Cynara cardunculus is commonly called a cardoon. Originally I learned it as an annual and fabulous textural addition to container gardens and summer annual displays. ...but recently have learned it is a sensational marginally hardy perennial to definitely consider a strong garden contender.
The large lobed leaves are usually the reason people choose cardoons. This picture doesn't entirely do justice to the tomentose (botanical for "fuzzy with tons of short wooly hairs") gray-green leaves that really stand out, both in terms of texture and size. In full sun, which is really what they must have, Cynara will grow 4' x 4' in the course of a warm summer.
Native to the Meditteranean, the FLORA Gardener's Encyclopedia lists this plant as hardy in USDA zones 7-10. Over the years I have come to consider this part of NY where I am (Long Island, New York City) to be a zone 6b or 7a and I think this further supports that to be true. I am already very excited to see what happens next year. Will it come back again? Will it get taller than the 5' or so you see here? We'll see!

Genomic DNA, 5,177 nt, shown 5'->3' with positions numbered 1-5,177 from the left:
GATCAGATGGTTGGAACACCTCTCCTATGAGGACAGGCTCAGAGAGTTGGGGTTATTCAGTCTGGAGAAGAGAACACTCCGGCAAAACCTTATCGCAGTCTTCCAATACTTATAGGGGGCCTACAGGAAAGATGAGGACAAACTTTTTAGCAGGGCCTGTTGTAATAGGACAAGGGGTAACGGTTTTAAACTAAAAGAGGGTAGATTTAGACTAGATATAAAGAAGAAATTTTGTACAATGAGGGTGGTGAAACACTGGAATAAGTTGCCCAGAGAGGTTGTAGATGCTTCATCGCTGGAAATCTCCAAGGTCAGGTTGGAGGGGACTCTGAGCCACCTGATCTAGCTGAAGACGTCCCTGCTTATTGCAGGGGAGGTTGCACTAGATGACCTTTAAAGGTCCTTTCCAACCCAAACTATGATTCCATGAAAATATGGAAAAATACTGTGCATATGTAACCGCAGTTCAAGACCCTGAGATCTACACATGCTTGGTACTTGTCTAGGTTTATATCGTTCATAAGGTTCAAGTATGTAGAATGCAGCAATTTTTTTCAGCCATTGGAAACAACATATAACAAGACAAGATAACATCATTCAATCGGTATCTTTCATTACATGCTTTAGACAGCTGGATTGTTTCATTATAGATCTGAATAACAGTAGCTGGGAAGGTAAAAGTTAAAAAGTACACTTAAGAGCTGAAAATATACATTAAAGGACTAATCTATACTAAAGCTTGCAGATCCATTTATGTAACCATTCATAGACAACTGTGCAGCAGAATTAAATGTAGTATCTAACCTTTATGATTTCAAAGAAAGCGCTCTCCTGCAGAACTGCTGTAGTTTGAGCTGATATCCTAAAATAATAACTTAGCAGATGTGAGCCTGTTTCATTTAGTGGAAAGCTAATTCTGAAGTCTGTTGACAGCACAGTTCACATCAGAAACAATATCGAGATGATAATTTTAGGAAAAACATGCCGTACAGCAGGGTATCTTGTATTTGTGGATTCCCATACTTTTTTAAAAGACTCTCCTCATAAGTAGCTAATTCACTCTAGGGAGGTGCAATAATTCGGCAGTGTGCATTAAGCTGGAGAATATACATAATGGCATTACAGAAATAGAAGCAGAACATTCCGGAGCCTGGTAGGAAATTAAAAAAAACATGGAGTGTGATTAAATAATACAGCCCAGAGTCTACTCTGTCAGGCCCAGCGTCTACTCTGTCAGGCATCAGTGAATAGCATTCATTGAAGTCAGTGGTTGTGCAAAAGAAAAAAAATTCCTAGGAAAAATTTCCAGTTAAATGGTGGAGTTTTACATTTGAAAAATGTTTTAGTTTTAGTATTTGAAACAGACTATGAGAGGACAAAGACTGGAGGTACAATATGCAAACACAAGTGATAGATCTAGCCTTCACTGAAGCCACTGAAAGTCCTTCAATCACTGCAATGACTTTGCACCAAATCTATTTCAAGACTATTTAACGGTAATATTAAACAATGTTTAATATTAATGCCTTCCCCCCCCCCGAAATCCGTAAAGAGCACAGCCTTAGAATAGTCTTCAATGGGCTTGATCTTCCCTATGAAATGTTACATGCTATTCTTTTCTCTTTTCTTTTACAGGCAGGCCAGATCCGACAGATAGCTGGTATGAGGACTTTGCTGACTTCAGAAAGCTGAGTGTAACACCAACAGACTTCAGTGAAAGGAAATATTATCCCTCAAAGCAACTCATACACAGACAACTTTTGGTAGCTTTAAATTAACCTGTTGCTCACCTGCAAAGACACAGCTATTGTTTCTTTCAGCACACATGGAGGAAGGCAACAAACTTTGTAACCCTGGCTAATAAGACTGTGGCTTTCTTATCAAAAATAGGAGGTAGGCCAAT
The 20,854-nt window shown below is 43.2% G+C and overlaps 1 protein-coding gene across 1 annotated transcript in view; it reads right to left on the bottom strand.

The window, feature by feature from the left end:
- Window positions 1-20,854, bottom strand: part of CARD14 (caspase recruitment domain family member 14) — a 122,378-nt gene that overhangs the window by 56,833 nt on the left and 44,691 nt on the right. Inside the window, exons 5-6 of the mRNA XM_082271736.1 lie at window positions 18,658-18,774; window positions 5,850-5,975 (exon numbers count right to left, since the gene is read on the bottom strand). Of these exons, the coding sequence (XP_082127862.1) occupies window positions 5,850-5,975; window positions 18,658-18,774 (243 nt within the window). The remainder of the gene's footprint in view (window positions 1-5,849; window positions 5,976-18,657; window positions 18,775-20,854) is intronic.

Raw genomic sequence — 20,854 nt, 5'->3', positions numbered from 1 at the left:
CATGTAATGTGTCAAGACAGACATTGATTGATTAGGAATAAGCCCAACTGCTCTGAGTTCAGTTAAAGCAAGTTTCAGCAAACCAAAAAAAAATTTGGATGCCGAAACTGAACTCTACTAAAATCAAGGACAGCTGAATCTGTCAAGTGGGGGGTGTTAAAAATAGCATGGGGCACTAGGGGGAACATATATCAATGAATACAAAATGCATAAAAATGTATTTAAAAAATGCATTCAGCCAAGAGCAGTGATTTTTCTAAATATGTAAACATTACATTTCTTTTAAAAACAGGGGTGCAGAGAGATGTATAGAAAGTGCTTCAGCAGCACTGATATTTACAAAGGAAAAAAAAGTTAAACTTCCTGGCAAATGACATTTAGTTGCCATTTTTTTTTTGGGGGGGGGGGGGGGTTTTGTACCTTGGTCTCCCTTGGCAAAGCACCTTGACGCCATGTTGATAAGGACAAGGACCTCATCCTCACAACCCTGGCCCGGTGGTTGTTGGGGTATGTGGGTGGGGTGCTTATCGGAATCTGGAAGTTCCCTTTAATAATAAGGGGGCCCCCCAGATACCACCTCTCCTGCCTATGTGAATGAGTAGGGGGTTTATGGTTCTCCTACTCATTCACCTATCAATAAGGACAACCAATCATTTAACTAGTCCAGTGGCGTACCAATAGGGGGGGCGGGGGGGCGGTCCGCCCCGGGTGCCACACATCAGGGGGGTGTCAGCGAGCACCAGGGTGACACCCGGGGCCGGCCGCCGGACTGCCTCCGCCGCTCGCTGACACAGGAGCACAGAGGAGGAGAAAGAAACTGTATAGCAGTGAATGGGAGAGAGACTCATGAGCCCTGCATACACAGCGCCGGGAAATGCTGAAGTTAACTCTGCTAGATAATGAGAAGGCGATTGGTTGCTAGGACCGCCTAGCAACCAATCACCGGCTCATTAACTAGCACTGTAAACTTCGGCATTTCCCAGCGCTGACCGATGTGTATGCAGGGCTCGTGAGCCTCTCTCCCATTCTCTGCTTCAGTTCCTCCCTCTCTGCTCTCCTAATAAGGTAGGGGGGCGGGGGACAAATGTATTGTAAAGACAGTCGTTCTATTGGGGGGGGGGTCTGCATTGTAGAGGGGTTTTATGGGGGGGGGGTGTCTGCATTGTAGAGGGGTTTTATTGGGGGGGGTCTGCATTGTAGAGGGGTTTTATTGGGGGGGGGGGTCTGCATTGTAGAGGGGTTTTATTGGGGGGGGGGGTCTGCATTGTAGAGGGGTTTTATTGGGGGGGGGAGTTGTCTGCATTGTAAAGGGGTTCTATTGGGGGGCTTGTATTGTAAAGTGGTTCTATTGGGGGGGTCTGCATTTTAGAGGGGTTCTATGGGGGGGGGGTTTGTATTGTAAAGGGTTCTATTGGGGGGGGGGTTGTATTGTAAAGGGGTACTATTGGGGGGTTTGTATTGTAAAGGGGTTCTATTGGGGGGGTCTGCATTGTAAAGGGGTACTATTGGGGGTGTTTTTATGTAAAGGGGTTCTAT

Plant Cynara cardunculus in full sun with regular irrigation, use surrounding plantings to protect for best chances of the plant coming back year after year. The gray green foliage contrasts really well with red foliage plants. Oh, and if you think this looks like an artichoke, or have heard people call Cynara artichoke, you are right on. Cynara scolymus (or the Scolymus group of Cynara cardunculus depending on the reference cited) is the globe artichoke that grows in zones 8-10 which we eat as a delicious veggie, the immature flower buds harvested and cooked to be paired with your best hollandaise sauce for dipping. Mmm, guess I'm hungry, that made my mouth water!